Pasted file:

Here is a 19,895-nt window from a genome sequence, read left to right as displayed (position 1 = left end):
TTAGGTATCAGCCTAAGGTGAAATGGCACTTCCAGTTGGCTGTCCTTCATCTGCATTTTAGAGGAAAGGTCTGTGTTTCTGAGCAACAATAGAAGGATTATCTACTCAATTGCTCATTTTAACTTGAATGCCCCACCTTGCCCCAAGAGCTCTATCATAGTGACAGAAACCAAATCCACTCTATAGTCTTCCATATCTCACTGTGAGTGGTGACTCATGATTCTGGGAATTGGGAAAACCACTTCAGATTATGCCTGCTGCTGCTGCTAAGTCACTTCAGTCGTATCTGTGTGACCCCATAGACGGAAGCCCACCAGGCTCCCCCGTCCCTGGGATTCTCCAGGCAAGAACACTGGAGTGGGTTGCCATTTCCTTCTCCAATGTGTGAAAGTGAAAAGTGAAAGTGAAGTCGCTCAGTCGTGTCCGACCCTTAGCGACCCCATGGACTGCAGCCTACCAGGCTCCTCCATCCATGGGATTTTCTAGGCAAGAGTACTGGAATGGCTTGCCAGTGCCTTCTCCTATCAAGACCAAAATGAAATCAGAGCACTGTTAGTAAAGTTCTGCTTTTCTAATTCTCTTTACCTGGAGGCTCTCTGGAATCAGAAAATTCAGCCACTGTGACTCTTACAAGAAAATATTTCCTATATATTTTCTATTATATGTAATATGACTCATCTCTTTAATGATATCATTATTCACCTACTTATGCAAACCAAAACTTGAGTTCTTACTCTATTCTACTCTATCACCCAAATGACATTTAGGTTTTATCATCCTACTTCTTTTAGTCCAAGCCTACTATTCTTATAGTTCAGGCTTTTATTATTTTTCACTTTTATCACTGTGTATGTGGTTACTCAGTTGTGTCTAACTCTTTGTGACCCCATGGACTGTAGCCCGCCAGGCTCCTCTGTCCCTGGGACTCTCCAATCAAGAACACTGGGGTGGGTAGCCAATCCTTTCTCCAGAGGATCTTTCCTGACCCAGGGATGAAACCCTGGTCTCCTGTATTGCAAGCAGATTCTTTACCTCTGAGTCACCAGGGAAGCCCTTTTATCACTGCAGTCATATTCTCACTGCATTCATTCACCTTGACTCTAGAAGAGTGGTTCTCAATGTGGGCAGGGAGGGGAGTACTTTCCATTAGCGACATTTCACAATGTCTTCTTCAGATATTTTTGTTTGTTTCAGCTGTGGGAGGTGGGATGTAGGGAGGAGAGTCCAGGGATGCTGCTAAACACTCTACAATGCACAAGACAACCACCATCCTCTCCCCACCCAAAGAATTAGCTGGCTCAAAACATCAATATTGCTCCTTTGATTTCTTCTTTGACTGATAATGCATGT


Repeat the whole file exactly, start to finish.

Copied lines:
Here is a 19,895-nt window from a genome sequence, read left to right as displayed (position 1 = left end):
TTAGGTATCAGCCTAAGGTGAAATGGCACTTCCAGTTGGCTGTCCTTCATCTGCATTTTAGAGGAAAGGTCTGTGTTTCTGAGCAACAATAGAAGGATTATCTACTCAATTGCTCATTTTAACTTGAATGCCCCACCTTGCCCCAAGAGCTCTATCATAGTGACAGAAACCAAATCCACTCTATAGTCTTCCATATCTCACTGTGAGTGGTGACTCATGATTCTGGGAATTGGGAAAACCACTTCAGATTATGCCTGCTGCTGCTGCTAAGTCACTTCAGTCGTATCTGTGTGACCCCATAGACGGAAGCCCACCAGGCTCCCCCGTCCCTGGGATTCTCCAGGCAAGAACACTGGAGTGGGTTGCCATTTCCTTCTCCAATGTGTGAAAGTGAAAAGTGAAAGTGAAGTCGCTCAGTCGTGTCCGACCCTTAGCGACCCCATGGACTGCAGCCTACCAGGCTCCTCCATCCATGGGATTTTCTAGGCAAGAGTACTGGAATGGCTTGCCAGTGCCTTCTCCTATCAAGACCAAAATGAAATCAGAGCACTGTTAGTAAAGTTCTGCTTTTCTAATTCTCTTTACCTGGAGGCTCTCTGGAATCAGAAAATTCAGCCACTGTGACTCTTACAAGAAAATATTTCCTATATATTTTCTATTATATGTAATATGACTCATCTCTTTAATGATATCATTATTCACCTACTTATGCAAACCAAAACTTGAGTTCTTACTCTATTCTACTCTATCACCCAAATGACATTTAGGTTTTATCATCCTACTTCTTTTAGTCCAAGCCTACTATTCTTATAGTTCAGGCTTTTATTATTTTTCACTTTTATCACTGTGTATGTGGTTACTCAGTTGTGTCTAACTCTTTGTGACCCCATGGACTGTAGCCCGCCAGGCTCCTCTGTCCCTGGGACTCTCCAATCAAGAACACTGGGGTGGGTAGCCAATCCTTTCTCCAGAGGATCTTTCCTGACCCAGGGATGAAACCCTGGTCTCCTGTATTGCAAGCAGATTCTTTACCTCTGAGTCACCAGGGAAGCCCTTTTATCACTGCAGTCATATTCTCACTGCATTCATTCACCTTGACTCTAGAAGAGTGGTTCTCAATGTGGGCAGGGAGGGGAGTACTTTCCATTAGCGACATTTCACAATGTCTTCTTCAGATATTTTTGTTTGTTTCAGCTGTGGGAGGTGGGATGTAGGGAGGAGAGTCCAGGGATGCTGCTAAACACTCTACAATGCACAAGACAACCACCATCCTCTCCCCACCCAAAGAATTAGCTGGCTCAAAACATCAATATTGCTCCTTTGATTTCTTCTTTGACTGATAATGCATGT